My fifteen year-old sister, Hayley, is on a mission to revamp her bedroom (also known a The Lair of the Beast, a murky domain into which our parents occasionally make tentative offerings of food). She told me that she’s going to get her artistic friend to ‘throw up a piece’ on the wall with spray paint, but I’m not convinced that the parentals would take to kindly to the use of aerosols in such a confined space. Aside from that, they’d probably be totally fine with it, to be honest. But if I told Hayley that, she probably wouldn’t be so keen on the idea anymore, and I’d kind of like to see it take off.
I’m thinking of suggesting that she look into getting a custom graffiti wall decal instead. Her mate, if she’s as into art as Hayley claims, should be capable of drawing up the graffiti design on paper or with software, or whatever the kids are using these days. This can then be uploaded to one of these online wallpaper design tools I’ve read about, digitally printed and sent out for Hayley to install at her leisure. The outcome? Hayley gets to personalise her space with one-of-a-kind wall art, and our parents don’t have to put up with paint and fumes all over the shop.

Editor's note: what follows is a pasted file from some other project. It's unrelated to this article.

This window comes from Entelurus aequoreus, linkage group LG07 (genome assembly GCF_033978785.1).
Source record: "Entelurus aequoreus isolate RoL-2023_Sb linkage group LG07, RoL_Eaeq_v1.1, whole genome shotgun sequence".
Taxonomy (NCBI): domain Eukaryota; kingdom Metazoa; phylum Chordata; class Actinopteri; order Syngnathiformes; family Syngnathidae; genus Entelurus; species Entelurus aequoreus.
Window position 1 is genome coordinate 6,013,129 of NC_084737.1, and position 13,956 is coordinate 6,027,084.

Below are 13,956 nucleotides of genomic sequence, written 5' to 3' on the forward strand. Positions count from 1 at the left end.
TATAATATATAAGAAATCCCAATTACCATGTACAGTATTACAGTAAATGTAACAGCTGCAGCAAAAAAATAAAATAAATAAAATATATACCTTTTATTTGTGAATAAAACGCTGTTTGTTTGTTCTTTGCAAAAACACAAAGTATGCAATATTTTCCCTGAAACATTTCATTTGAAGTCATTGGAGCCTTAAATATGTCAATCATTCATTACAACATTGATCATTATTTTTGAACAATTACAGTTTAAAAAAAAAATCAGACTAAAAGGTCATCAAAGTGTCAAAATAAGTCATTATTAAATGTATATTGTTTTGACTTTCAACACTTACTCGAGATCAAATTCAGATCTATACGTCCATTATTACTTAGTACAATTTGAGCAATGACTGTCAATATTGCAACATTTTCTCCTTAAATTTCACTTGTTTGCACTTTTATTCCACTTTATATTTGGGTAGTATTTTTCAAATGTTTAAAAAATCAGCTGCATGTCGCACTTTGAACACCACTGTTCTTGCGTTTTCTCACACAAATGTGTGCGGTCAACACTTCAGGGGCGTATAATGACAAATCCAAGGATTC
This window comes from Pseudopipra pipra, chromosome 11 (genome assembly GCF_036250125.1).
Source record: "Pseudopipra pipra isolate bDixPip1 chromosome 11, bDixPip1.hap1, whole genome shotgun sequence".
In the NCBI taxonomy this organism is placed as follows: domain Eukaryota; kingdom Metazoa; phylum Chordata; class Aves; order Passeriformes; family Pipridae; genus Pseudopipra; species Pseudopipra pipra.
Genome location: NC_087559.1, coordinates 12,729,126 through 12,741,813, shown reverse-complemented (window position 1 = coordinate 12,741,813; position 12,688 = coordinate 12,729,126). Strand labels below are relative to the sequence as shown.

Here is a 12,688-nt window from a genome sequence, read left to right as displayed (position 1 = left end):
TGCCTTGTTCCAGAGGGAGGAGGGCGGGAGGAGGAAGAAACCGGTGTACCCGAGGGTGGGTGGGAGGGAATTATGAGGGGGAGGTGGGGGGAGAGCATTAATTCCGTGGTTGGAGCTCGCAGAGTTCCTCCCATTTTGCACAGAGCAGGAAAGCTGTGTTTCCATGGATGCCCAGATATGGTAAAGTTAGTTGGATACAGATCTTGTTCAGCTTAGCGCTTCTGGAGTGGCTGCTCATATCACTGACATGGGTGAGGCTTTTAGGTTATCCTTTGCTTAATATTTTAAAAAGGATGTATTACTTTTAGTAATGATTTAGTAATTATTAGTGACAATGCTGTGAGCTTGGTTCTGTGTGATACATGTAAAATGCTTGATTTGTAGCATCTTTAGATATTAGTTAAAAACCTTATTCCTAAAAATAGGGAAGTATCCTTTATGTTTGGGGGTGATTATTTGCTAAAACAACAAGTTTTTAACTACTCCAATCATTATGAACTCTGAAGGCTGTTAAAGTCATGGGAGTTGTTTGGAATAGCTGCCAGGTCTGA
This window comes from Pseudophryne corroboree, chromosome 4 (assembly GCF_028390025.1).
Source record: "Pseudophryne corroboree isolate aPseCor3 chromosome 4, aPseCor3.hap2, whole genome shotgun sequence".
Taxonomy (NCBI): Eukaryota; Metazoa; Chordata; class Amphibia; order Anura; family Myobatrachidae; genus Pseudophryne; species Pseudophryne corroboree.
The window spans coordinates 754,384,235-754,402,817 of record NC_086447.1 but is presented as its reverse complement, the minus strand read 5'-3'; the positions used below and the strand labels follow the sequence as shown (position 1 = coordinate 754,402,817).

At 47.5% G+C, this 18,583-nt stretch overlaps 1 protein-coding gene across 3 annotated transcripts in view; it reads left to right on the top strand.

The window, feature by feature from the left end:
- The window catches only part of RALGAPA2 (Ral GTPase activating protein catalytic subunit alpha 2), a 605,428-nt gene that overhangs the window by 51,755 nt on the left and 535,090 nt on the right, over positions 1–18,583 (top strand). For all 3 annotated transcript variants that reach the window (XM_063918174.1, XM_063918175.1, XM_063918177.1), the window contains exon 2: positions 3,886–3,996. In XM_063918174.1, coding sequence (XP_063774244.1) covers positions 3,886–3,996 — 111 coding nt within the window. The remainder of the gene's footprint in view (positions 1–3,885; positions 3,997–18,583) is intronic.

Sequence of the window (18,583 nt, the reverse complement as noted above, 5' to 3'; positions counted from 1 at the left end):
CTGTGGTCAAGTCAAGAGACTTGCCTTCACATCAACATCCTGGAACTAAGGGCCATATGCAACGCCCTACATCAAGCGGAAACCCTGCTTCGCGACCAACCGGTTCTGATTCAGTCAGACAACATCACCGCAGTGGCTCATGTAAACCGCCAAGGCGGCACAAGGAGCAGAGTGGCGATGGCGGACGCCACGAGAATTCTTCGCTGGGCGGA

I doubt that this will fly with Hayley, though – she’ll say it lacks authenticity. I can see the argument. Then again, being an upper-middle class teenager from Kew doesn’t exactly qualify one to comment on the authenticity of references to street art in interior decor. If anything, the decal option is more authentic – she’s constantly online, ‘redecorating’ her social media profiles, which seems suitably paralleled by the notion of self-adhesive digital wallcoverings that can be made to order via the internet.
For the time being, all that sis is aware of is a need to establish ownership over her space, while powerfully differentiating it from other spaces in the family home. Unfortunately for her, with parents as open-minded as ours, she’s going to have kind of a hard time rebelling.